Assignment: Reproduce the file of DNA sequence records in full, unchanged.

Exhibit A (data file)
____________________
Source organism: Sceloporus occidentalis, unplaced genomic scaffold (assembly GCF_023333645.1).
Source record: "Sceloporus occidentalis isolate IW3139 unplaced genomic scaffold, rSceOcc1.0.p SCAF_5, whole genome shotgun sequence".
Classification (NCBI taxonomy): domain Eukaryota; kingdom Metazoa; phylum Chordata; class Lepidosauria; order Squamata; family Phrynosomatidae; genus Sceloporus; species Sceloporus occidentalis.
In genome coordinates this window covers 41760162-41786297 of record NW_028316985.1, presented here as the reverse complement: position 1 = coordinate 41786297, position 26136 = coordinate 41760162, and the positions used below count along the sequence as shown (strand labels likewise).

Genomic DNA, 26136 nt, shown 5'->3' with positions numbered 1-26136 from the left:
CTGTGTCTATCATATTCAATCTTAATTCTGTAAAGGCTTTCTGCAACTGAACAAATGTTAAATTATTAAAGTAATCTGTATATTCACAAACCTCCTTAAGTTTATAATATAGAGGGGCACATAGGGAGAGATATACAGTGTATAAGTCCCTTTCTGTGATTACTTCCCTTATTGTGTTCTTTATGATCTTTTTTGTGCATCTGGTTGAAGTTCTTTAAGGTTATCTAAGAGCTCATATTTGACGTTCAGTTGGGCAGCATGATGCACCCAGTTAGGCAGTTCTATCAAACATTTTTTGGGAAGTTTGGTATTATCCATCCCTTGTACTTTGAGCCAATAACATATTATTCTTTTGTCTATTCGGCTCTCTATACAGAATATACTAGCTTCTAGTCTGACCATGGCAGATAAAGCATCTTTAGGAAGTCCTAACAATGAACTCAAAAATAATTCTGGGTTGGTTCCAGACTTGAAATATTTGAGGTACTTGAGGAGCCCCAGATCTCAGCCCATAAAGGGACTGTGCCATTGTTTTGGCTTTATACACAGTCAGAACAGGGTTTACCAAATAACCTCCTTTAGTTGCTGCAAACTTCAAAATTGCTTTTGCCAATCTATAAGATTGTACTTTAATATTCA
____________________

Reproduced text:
Source organism: Sceloporus occidentalis, unplaced genomic scaffold (assembly GCF_023333645.1).
Source record: "Sceloporus occidentalis isolate IW3139 unplaced genomic scaffold, rSceOcc1.0.p SCAF_5, whole genome shotgun sequence".
Classification (NCBI taxonomy): domain Eukaryota; kingdom Metazoa; phylum Chordata; class Lepidosauria; order Squamata; family Phrynosomatidae; genus Sceloporus; species Sceloporus occidentalis.
In genome coordinates this window covers 41760162-41786297 of record NW_028316985.1, presented here as the reverse complement: position 1 = coordinate 41786297, position 26136 = coordinate 41760162, and the positions used below count along the sequence as shown (strand labels likewise).

Genomic DNA, 26136 nt, shown 5'->3' with positions numbered 1-26136 from the left:
CTGTGTCTATCATATTCAATCTTAATTCTGTAAAGGCTTTCTGCAACTGAACAAATGTTAAATTATTAAAGTAATCTGTATATTCACAAACCTCCTTAAGTTTATAATATAGAGGGGCACATAGGGAGAGATATACAGTGTATAAGTCCCTTTCTGTGATTACTTCCCTTATTGTGTTCTTTATGATCTTTTTTGTGCATCTGGTTGAAGTTCTTTAAGGTTATCTAAGAGCTCATATTTGACGTTCAGTTGGGCAGCATGATGCACCCAGTTAGGCAGTTCTATCAAACATTTTTTGGGAAGTTTGGTATTATCCATCCCTTGTACTTTGAGCCAATAACATATTATTCTTTTGTCTATTCGGCTCTCTATACAGAATATACTAGCTTCTAGTCTGACCATGGCAGATAAAGCATCTTTAGGAAGTCCTAACAATGAACTCAAAAATAATTCTGGGTTGGTTCCAGACTTGAAATATTTGAGGTACTTGAGGAGCCCCAGATCTCAGCCCATAAAGGGACTGTGCCATTGTTTTGGCTTTATACACAGTCAGAACAGGGTTTACCAAATAACCTCCTTTAGTTGCTGCAAACTTCAAAATTGCTTTTGCCAATCTATAAGATTGTACTTTAATATTCA